Department of Medicine
Animals; Cells, Cultured; *Drug Discovery; Fibroblasts; High-Throughput Screening Assays; Humans; Mice; Muscular Atrophy, Spinal; RNA, Messenger; Small Molecule Libraries; Survival of Motor Neuron 1 Protein; Survival of Motor Neuron 2 Protein; Up-Regulation
Biochemistry | Molecular Biology | Nervous System Diseases
Spinal muscular atrophy (SMA) is a neurodegenerative disease that causes progressive muscle weakness, which primarily targets proximal muscles. About 95% of SMA cases are caused by the loss of both copies of the SMN1 gene. SMN2 is a nearly identical copy of SMN1, which expresses much less functional SMN protein. SMN2 is unable to fully compensate for the loss of SMN1 in motor neurons but does provide an excellent target for therapeutic intervention. Increased expression of functional full-length SMN protein from the endogenous SMN2 gene should lessen disease severity. We have developed and implemented a new high-throughput screening assay to identify small molecules that increase the expression of full-length SMN from a SMN2 reporter gene. Here, we characterize two novel compounds that increased SMN protein levels in both reporter cells and SMA fibroblasts and show that one increases lifespan, motor function, and SMN protein levels in a severe mouse model of SMA.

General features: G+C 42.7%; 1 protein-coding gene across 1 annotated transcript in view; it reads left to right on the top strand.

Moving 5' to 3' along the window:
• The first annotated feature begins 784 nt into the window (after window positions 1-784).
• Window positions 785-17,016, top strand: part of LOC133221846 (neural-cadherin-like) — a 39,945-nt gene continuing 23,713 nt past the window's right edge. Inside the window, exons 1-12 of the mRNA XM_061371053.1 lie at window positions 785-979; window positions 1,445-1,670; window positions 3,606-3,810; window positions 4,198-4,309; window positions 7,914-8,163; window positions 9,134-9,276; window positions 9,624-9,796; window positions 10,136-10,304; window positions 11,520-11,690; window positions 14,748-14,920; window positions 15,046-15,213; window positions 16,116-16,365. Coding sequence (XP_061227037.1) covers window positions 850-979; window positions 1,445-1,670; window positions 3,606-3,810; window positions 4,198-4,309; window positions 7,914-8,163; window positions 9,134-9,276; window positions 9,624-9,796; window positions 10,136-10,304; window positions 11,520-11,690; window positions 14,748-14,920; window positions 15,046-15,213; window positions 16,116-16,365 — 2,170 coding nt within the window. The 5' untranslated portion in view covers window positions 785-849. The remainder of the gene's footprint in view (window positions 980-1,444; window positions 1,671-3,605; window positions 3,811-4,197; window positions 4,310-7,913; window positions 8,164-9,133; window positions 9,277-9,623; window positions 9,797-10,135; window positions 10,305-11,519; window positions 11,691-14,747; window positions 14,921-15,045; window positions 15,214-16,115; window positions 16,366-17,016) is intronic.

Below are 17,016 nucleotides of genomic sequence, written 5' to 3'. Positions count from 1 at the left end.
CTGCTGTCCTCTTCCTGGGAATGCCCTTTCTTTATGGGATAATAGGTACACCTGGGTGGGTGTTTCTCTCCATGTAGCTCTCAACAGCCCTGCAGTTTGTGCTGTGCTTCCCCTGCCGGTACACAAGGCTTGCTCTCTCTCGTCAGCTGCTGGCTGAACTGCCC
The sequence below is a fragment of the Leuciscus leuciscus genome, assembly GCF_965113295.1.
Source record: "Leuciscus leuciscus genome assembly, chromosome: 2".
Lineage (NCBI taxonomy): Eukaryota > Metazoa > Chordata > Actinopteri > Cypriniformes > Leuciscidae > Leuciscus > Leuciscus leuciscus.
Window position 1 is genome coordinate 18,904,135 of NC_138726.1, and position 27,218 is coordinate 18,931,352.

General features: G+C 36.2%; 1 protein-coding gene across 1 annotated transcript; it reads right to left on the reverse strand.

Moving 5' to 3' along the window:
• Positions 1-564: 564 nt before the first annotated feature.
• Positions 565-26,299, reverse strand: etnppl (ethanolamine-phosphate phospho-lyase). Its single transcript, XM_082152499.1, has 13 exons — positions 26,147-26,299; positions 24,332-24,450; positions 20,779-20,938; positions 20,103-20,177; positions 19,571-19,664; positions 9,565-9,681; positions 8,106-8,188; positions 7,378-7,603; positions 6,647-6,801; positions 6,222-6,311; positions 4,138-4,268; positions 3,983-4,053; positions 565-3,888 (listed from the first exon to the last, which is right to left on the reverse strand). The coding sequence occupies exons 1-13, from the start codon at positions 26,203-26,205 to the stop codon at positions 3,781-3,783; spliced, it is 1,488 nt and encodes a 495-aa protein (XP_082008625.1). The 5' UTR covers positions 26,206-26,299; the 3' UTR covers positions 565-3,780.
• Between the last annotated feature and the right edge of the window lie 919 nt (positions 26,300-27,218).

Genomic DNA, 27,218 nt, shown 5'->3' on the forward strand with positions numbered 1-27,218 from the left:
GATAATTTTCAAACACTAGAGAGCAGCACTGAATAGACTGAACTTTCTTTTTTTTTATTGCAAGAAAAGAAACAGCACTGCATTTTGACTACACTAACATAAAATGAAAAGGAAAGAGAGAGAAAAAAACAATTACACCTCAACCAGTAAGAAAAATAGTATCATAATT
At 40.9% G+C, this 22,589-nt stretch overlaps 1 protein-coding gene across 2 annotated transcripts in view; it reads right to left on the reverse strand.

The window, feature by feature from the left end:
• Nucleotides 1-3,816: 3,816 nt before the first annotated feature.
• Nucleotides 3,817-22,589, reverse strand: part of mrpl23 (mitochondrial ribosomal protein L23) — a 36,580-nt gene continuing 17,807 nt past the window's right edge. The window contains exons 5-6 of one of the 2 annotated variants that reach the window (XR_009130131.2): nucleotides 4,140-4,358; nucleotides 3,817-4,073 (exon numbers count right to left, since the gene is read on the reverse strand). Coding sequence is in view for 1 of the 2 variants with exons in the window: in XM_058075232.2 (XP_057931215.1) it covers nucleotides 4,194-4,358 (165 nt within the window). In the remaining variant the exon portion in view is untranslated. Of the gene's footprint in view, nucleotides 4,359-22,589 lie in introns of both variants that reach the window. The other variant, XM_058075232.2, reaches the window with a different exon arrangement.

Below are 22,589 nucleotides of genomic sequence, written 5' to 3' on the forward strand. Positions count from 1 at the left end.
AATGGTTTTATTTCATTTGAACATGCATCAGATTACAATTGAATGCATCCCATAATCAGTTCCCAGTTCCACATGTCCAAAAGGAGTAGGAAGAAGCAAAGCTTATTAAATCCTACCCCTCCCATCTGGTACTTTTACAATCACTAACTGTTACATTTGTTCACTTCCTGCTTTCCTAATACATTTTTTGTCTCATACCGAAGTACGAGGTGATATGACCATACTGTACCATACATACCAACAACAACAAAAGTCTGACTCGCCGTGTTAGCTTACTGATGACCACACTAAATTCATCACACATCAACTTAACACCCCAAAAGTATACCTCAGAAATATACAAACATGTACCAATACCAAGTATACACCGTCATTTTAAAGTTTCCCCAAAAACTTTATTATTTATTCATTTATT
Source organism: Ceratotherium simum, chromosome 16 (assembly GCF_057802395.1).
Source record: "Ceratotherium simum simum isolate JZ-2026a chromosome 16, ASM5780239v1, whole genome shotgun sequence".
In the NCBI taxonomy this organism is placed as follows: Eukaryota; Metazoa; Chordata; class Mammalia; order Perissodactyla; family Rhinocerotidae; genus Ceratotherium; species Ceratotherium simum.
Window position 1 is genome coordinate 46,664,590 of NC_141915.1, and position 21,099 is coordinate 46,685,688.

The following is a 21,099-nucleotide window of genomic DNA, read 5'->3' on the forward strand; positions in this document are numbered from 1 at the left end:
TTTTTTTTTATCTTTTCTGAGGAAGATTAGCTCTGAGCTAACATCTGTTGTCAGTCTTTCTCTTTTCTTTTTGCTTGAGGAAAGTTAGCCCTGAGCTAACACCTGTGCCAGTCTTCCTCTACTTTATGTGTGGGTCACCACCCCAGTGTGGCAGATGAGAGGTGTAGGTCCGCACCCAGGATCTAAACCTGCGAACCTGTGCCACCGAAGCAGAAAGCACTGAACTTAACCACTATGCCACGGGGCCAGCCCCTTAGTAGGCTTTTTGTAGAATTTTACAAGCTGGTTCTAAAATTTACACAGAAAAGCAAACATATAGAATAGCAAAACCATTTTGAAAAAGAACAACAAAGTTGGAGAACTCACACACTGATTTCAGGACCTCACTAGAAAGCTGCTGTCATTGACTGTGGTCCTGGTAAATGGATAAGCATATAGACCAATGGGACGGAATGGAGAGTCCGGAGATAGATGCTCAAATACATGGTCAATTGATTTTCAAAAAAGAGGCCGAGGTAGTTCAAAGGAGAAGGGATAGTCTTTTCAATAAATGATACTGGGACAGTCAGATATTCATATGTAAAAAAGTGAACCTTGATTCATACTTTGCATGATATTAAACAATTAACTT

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Citation: Cherry JJ, Osman EY, Evans MC, Choi S, Xing X, Cuny GD, Glicksman MA, Lorson CL, Androphy EJ. Enhancement of SMN protein levels in a mouse model of spinal muscular atrophy using novel drug-like compounds. EMBO Mol Med. 2013 Jul;5(7):1035-50. doi: 10.1002/emmm.201202305. Link to article on publisher's site
SMA, SMN, SMN2, drug discovery, spinal muscular atrophy
EMBO molecular medicine
Cherry, Jonathan J.; Osman, Erkan Y.; Evans, Matthew C.; Choi, Sungwoon; Xing, Xuechao; Cuny, Gregory D.; Glicksman, Marcie A.; Lorson, Christian L.; and Androphy, Elliot J., "Enhancement of SMN protein levels in a mouse model of spinal muscular atrophy using novel drug-like compounds" (2013). University of Massachusetts Medical School Faculty Publications. 389.